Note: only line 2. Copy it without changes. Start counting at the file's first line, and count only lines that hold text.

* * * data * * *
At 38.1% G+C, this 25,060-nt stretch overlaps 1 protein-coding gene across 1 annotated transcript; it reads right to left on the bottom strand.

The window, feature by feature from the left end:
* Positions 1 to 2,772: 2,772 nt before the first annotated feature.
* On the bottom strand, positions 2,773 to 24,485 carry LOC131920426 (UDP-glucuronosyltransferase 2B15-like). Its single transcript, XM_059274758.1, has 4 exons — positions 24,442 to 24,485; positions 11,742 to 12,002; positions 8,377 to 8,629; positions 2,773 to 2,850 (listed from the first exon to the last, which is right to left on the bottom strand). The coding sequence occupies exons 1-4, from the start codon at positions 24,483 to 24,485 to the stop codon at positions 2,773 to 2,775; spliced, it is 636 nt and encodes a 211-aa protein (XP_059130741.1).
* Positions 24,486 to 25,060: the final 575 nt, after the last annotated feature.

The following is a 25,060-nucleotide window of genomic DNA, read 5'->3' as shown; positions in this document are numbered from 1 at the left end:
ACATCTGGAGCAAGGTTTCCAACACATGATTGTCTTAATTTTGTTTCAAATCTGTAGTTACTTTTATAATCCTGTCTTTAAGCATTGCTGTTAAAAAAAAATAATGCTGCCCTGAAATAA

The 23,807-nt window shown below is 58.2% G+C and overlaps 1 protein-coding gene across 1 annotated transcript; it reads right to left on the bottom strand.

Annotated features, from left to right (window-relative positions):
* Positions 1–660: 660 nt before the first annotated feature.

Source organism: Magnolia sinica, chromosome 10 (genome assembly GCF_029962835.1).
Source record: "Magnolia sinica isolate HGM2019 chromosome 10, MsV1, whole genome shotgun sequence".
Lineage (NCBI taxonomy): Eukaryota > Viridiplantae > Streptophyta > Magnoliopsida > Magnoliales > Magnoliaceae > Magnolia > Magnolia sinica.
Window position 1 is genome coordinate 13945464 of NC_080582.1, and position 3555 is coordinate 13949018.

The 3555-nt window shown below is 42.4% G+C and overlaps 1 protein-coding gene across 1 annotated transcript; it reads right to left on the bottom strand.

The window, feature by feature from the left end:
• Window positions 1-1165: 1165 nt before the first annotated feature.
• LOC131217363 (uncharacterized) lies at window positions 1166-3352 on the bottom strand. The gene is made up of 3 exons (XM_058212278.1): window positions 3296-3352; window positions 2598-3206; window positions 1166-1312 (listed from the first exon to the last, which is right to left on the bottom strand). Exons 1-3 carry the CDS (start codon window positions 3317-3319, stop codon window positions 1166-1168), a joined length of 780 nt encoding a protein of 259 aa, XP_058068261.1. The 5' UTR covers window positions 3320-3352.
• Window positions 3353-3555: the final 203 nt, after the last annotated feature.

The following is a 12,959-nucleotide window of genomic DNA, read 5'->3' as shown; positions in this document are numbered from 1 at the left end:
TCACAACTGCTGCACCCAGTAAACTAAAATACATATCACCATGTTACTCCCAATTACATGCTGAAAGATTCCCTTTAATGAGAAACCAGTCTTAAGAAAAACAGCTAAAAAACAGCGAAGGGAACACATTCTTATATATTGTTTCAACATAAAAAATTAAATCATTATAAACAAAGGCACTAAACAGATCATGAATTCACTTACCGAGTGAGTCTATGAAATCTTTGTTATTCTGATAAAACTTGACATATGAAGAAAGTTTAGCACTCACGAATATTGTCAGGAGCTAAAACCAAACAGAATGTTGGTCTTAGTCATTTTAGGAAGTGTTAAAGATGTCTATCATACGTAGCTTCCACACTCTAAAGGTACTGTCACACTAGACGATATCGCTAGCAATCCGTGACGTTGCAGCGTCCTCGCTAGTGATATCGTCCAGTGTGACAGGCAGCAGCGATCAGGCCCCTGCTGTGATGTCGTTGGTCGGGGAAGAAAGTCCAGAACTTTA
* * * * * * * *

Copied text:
The window, feature by feature from the left end: